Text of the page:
Prosthetic joint injections (PJIs) are most likely to occur within the initial 12 months following total knee arthroplasty (TKA), according to study results published in JAMA Network Open.
Researchers at the University of Pennsylvania conducted a retrospective cohort study to evaluate the incidence and risk factors of postoperative PJIs among patients who underwent TKA. Patient data were sourced from the Veterans Affairs (VA) Corporate Data Warehouse, including demographic characteristics, medical diagnoses, procedures, microbiological culture and laboratory results, and prescribed medications. Patients (N=79,367) were included if they underwent elective primary TKA between 1999 and 2019 and had received care at the VA for at least 1 year.
The primary endpoint was incident hospitalization for PJI. The incidence of PJIs (per 10,000 person-months) was compared between 3 postoperative periods, including early (≤3 months), delayed (>3 to ≤12 months), and late (<12 months) PJI occurrence. To determine PJI risk factors for each postoperative period, the researchers used a piecewise exponential parametric survival model fit through Poisson regression. Within each period, the frequencies of gram-positive, gram-negative, fungal, polymicrobial, and culture-negative PJIs were compared using chi-square testing.
Among the study population, the median patient age was 65 (IQR, 60-71) years, most were men (94.8%), and most were non-Hispanic White (73.5%).
The researchers noted a total of 1599 incident PJIs, of which 627 (39.2%) occurred in the early, 356 (22.2%) in the delayed, and 616 (38.5%) in the late postoperative period. The incidence of PJIs was higher in the early (incidence rate ratio [IRR], 26.8; 95% CI, 24.8-29.0) and delayed (IRR, 5.4; 95% CI, 4.9-6.0, respectively) periods than in the late period (IRR, 1.3; 95% CI, 1.201.4).
Overall, 164 PJIs were gram-negative and 710 were gram-positive. The most commonly isolated pathogen for gram-positive and gram-negative PJIs was Staphylococcus aureus and Enterobacter, respectively. In addition, the rate of gram-negative PJIs was higher in the early postoperative period than in the delayed and late periods combined (15.4% vs 8.5%, respectively; P <.001).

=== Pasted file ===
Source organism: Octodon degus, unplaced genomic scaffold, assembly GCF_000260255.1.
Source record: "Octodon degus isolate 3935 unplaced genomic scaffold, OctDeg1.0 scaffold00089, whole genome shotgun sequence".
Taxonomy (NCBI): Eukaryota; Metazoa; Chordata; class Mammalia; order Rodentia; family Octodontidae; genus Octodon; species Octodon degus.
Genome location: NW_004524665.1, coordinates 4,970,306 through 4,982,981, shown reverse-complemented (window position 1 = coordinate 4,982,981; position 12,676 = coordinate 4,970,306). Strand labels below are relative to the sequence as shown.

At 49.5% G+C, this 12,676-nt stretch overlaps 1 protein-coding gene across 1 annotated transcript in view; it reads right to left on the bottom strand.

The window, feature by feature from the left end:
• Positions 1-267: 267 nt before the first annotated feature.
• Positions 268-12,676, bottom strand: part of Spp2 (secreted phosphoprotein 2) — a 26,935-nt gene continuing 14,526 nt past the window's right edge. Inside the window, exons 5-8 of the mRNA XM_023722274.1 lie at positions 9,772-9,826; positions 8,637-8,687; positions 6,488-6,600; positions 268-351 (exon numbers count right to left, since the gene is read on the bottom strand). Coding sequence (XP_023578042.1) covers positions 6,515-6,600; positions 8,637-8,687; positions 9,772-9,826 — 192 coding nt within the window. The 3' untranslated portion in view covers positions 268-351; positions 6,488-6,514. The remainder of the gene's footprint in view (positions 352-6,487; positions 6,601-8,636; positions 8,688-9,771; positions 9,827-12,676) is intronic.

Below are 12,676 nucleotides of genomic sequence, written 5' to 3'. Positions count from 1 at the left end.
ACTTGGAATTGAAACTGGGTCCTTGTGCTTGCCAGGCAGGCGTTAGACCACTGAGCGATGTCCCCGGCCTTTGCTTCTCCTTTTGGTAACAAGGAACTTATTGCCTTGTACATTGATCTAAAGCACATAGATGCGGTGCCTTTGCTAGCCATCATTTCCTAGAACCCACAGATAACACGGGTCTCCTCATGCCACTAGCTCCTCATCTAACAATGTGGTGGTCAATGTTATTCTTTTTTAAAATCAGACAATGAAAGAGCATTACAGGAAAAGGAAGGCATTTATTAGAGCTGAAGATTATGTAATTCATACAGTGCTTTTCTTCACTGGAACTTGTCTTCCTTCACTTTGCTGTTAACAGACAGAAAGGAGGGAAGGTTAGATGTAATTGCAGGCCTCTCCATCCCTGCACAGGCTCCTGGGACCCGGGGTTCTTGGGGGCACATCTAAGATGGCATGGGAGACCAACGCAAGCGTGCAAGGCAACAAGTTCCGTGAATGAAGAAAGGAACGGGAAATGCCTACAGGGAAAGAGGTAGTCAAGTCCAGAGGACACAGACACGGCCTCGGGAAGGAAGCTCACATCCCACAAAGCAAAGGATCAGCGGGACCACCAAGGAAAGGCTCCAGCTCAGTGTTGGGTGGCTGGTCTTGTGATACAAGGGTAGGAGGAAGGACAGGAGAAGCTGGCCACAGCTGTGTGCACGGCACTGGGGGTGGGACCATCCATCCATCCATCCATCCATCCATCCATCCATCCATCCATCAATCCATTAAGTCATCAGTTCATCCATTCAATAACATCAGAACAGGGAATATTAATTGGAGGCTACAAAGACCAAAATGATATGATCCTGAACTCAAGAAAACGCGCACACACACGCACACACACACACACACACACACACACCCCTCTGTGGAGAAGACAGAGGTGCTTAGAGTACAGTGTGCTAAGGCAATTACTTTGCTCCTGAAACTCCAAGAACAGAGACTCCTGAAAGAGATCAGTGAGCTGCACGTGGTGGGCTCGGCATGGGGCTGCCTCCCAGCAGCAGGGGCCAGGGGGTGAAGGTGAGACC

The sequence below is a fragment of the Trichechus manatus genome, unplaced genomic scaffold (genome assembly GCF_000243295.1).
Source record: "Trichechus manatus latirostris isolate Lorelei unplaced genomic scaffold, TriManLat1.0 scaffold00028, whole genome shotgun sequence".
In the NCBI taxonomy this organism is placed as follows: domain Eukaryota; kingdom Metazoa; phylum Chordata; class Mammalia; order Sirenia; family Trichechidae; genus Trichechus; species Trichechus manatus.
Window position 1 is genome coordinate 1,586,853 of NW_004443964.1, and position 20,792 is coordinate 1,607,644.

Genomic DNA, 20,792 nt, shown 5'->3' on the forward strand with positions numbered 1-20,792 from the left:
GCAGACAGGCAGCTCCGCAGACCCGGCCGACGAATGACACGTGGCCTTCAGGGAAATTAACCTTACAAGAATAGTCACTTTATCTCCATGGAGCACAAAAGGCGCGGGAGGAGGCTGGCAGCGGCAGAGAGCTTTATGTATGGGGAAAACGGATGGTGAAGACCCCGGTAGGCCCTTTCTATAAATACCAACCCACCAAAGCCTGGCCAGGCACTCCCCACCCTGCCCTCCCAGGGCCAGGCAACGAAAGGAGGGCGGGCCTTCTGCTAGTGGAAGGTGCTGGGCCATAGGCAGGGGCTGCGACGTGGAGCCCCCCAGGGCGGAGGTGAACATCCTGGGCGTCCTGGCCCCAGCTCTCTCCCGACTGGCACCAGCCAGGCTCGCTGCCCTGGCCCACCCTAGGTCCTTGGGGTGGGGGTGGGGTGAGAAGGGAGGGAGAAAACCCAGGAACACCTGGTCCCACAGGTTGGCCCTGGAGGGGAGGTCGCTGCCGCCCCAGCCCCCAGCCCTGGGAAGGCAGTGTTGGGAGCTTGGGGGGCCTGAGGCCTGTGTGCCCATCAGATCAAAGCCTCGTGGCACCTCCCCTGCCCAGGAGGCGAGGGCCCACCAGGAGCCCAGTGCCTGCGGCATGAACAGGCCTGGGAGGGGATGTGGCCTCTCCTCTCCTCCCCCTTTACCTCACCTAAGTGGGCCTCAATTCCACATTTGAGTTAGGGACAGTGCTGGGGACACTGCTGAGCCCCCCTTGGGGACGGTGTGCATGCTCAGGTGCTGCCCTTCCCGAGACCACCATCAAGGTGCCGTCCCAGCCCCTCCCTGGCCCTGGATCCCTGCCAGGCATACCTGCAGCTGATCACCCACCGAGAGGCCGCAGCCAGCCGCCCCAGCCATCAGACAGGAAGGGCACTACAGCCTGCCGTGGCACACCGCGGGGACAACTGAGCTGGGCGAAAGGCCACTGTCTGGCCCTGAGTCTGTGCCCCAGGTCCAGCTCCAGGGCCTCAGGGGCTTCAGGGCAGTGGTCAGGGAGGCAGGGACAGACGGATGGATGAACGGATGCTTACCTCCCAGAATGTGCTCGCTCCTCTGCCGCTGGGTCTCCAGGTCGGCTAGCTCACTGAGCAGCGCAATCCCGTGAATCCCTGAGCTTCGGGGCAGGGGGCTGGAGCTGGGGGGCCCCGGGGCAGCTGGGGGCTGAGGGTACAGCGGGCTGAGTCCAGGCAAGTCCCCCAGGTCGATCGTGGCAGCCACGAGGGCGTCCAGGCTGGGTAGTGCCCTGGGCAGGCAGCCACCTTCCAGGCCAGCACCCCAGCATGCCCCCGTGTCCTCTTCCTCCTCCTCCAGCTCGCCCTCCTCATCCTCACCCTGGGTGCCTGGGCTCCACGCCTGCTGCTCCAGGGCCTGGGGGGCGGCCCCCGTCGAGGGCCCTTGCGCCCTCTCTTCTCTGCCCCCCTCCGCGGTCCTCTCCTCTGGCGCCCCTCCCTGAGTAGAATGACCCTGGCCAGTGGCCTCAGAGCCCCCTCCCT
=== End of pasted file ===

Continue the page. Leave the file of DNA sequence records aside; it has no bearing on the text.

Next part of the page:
In all postoperative periods, significant risk factors for incident PJI included hepatitis C virus infection, peripheral artery disease, and autoimmune inflammatory arthritis. Significant risk factors were also noted for individual postoperative periods, including autoimmune inflammatory arthritis for early PJIs (adjusted IRR [aIRR], 2.3; 95% CI, 1.5-3.5), high BMI (≥40 kg/m2) for delayed PJIs (aIRR, 2.7; 95% CI, 1.5-4.9), and anemia for late PJIs (aIRR, 2.2; 95% CI, 1.5-3.1).
Study limitations include potentially misclassified PJI outcomes, the predominance of men, the lack of data on comorbidity severity, and the possibility of residual confounding.
According to the researchers, “[E]mpirical gram-negative antibiotic therapy should be considered along with the usual gram-positive coverage for early PJIs.”
Disclosures: Multiple study authors declared affiliations with biotech, pharmaceutical, and/or device companies. Please see the original reference for a full list of disclosures.
Weinstein EJ, Stephens-Shields AJ, Newcomb CW, et al. Incidence, microbiological studies, and factors associated with prosthetic joint infection after total knee arthroplasty. JAMA Netw Open. 2023;6(10):e2340457. doi:10.1001/jamanetworkopen.2023.40457
This article originally appeared on Infectious Disease Advisor